Below are my interpretations of some of the data. I want to state clearly that my recommendation on this manuscript has nothing to do with these interpretations, because they can be wrong. Please do NOT feel obligated to address them in the revision. I just hope these interpretation and comments can be useful for future studies on photodegradation.
- The CO2 flux data from August 6th to 8th in the authors’ responses (page 18) suggest a detectable impact of chamber design on CO2 flux. We notice a bell-shaped curve of CO2 flux. When CO2 was in the process of reaching its daily maximum, it was always higher in the transparent chamber than in the covered chamber. Similarly, when CO2 dropped in the afternoon, it was also higher in the transparent chamber. When CO2 was around its maximum, however, the relationship reversed. Sometimes, transparent chamber had over 0.5 umol m-1 s-1 higher CO2 flux than the covered chamber. This difference is within the order of magnitude of the flux reported by Rutledge et al. 2010. Unfortunately, without replication, it is impossible to know whether the differences between two types of chambers are meaningful.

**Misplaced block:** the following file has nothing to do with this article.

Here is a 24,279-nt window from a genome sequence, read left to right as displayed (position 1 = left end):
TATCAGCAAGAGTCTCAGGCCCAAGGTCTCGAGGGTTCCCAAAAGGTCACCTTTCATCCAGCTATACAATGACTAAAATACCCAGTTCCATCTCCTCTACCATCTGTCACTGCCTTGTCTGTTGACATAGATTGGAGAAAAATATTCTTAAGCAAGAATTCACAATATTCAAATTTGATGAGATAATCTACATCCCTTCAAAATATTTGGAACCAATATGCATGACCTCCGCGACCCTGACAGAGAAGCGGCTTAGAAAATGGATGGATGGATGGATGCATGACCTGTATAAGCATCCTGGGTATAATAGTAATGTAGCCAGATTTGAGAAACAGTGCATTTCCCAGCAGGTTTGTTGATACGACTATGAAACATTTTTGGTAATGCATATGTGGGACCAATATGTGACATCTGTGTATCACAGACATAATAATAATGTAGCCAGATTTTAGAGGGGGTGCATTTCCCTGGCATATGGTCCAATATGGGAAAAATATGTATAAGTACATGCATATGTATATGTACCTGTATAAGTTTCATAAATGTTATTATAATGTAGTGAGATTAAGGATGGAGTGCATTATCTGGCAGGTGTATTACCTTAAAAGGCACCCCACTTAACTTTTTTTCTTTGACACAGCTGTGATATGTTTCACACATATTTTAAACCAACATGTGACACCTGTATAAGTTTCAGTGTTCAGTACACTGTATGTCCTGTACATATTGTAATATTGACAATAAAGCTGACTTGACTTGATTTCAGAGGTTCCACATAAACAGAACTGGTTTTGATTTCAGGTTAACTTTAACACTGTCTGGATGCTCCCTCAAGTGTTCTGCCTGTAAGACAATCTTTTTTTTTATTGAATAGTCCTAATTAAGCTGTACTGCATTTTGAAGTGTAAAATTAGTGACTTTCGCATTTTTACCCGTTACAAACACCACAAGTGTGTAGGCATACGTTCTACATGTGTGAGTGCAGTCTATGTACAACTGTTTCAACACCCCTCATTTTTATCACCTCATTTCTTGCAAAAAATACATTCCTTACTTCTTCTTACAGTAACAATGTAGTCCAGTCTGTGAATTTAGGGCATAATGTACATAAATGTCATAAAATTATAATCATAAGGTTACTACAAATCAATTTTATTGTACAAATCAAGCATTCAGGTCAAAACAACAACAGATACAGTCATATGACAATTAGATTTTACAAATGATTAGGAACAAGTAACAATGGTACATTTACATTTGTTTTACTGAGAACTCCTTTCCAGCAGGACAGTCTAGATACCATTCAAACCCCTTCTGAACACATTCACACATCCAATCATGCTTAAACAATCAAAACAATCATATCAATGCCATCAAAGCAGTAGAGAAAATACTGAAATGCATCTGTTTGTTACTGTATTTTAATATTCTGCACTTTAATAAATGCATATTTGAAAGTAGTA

- Photo- and thermal degradation can explain the pattern above, assuming it is meaningful. Field CO2 flux comprises biotic respiration and abiotic flux (photo- and thermal). From morning to noon, abiotic flux increases with radiation, contributing to higher flux in the transparent chamber. Around noon, radiation increases temperature to a level that limits respiration. The temperature-induced decline in respiration is bigger in magnitude than the abiotic flux. Thus, transparent chamber has lower flux than covered chamber. Once litter and soil cool in the afternoon, the contribution of abiotic flux becomes detectable.
- This study suggests that it is critical to monitor the temperature in air, chamber, and soil during similar photodegradation studies. The study also suggests another method of detecting photodegradation fluxes by combining flux gradient and flux chamber methods, especially when the footprint of the FG method is homogeneous. The lack of replication, however, limits the ability of this study to detect the radiation-induced flux in the field. This study would have been powerful, if transparent and covered chambers could be compared using multiple chamber locations over a long period of time. It highlights the difficulty in measuring radiation-induced fluxes.